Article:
ABOUT THE BOOKOnce upon a time, a young girl was taught by her mother that all people were her people. So, Agnes Gonxha Bojaxhiu undertook an eventful journey from her home in Albania to Ireland, and finally, India. And somewhere along the way, she transformed into the beloved Mother Teresa, whose warmth and humanity moved the world.
- The first in Puffin’s Junior Lives series, a set of illustrated biographies, this one about Mother Teresa takes the reader through her childhood, her inspirations and her battles.
- The biography is filled with little-known facts about the saint who made a remarkable difference to millions of lives.
- Written in a simple and friendly style, and peppered with boxes filled with snippets of related information, there is plenty here to enthral a reader eager to know about various aspects of a nun’s life, the canonisation process, why the Sisters of the Missionaries of Charity wear their blue-bordered saris, and more.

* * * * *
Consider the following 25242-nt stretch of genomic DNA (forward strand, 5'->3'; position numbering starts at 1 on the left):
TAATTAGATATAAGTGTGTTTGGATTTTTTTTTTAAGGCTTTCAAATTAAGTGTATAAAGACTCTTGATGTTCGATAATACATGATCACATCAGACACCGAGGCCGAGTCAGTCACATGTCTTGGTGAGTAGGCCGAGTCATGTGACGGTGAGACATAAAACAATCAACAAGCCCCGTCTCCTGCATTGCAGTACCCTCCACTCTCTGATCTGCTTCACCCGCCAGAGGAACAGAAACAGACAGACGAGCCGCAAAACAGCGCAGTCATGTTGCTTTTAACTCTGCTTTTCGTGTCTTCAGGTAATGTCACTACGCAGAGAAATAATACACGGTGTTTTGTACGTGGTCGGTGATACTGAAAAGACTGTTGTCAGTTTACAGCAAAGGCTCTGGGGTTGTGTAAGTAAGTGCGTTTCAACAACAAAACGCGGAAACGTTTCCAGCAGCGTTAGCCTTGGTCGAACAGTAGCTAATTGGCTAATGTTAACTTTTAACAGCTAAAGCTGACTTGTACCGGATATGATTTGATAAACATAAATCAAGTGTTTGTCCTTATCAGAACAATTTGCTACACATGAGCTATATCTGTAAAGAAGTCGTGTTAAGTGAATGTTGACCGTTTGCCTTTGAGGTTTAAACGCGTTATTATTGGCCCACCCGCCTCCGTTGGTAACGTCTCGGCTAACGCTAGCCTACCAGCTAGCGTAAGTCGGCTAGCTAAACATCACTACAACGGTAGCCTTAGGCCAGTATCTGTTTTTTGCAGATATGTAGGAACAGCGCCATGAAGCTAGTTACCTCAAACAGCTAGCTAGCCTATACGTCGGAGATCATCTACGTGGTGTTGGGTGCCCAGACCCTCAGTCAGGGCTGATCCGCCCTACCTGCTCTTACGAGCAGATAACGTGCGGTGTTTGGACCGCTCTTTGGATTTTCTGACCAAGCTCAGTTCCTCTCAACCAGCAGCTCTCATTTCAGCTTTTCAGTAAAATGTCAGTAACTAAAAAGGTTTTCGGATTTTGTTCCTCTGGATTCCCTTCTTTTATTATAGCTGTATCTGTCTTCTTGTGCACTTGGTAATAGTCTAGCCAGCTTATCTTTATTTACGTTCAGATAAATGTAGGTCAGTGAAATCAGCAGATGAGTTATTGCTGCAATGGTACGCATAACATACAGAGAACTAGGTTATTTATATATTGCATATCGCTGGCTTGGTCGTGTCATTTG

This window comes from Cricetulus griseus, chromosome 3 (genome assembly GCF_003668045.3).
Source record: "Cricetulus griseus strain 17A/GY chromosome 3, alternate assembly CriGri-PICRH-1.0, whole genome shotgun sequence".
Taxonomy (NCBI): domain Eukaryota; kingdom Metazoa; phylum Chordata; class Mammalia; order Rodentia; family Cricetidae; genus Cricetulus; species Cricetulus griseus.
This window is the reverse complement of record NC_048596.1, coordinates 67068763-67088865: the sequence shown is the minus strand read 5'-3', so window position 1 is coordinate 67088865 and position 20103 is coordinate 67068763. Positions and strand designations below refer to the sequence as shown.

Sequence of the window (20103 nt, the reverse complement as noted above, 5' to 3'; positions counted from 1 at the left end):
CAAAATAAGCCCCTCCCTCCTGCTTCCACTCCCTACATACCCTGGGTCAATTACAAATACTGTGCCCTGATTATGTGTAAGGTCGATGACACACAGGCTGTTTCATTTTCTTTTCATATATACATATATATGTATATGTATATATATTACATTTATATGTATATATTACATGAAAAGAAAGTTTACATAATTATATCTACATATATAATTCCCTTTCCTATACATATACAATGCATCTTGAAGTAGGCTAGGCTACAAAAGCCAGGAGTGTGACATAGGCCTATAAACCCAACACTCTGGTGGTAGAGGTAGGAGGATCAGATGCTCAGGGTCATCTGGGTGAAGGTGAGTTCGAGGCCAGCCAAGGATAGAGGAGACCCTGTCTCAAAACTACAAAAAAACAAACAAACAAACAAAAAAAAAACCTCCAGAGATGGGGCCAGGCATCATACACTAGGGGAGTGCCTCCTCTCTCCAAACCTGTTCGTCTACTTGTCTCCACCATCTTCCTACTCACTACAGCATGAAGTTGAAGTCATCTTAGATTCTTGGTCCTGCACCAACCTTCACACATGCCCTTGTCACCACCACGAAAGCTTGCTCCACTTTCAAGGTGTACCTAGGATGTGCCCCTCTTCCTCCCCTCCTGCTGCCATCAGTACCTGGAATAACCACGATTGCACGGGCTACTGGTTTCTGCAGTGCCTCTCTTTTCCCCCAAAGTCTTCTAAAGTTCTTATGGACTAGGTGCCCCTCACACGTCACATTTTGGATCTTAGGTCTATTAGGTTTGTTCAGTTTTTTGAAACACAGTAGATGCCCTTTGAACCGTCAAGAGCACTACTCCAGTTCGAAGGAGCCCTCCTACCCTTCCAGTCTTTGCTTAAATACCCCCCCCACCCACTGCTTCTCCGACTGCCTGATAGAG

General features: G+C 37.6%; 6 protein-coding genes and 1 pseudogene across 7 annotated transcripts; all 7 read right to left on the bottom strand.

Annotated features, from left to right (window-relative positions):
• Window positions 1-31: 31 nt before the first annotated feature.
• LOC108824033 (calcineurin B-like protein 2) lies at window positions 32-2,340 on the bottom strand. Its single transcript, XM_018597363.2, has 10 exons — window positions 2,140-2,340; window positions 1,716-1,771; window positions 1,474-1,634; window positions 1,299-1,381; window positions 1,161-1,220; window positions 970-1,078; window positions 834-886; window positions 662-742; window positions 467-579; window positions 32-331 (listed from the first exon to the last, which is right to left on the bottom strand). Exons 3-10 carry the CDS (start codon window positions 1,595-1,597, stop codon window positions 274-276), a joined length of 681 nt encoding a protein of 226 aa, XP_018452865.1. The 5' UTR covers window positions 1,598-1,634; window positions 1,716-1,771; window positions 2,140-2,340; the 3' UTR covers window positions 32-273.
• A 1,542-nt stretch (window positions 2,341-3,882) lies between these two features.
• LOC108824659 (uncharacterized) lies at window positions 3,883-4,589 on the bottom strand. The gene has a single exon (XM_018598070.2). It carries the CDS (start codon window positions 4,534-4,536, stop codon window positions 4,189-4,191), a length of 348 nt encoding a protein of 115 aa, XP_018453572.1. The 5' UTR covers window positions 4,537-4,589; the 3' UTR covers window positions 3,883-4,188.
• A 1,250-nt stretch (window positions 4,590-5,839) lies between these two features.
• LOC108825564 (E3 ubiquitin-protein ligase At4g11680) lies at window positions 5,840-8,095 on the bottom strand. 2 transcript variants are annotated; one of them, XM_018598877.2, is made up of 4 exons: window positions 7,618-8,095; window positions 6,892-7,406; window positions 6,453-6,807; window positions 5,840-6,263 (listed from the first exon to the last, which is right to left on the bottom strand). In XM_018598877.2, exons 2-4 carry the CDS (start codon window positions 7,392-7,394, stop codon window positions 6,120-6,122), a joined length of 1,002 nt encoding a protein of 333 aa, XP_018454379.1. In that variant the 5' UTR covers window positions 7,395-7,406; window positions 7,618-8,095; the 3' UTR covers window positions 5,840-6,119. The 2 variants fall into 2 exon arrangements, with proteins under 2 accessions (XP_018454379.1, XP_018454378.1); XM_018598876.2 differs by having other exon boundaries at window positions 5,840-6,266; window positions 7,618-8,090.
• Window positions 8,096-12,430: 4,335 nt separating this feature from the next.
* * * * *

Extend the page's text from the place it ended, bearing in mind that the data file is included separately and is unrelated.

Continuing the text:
- While a lot of thought has gone into the text, the same cannot be said about the illustrations. The somewhat woodcut-style illustrations fail to hit the right note and quite a few of the pictures are downright scary.
- Mother Teresa, while inspirational, was also a controversial figure. This book glosses over that fact with a single dismissive sentence. Considering that children are mostly taught a sanitised and one-sided version of history in schools, this book missed a chance of being more than a textbook.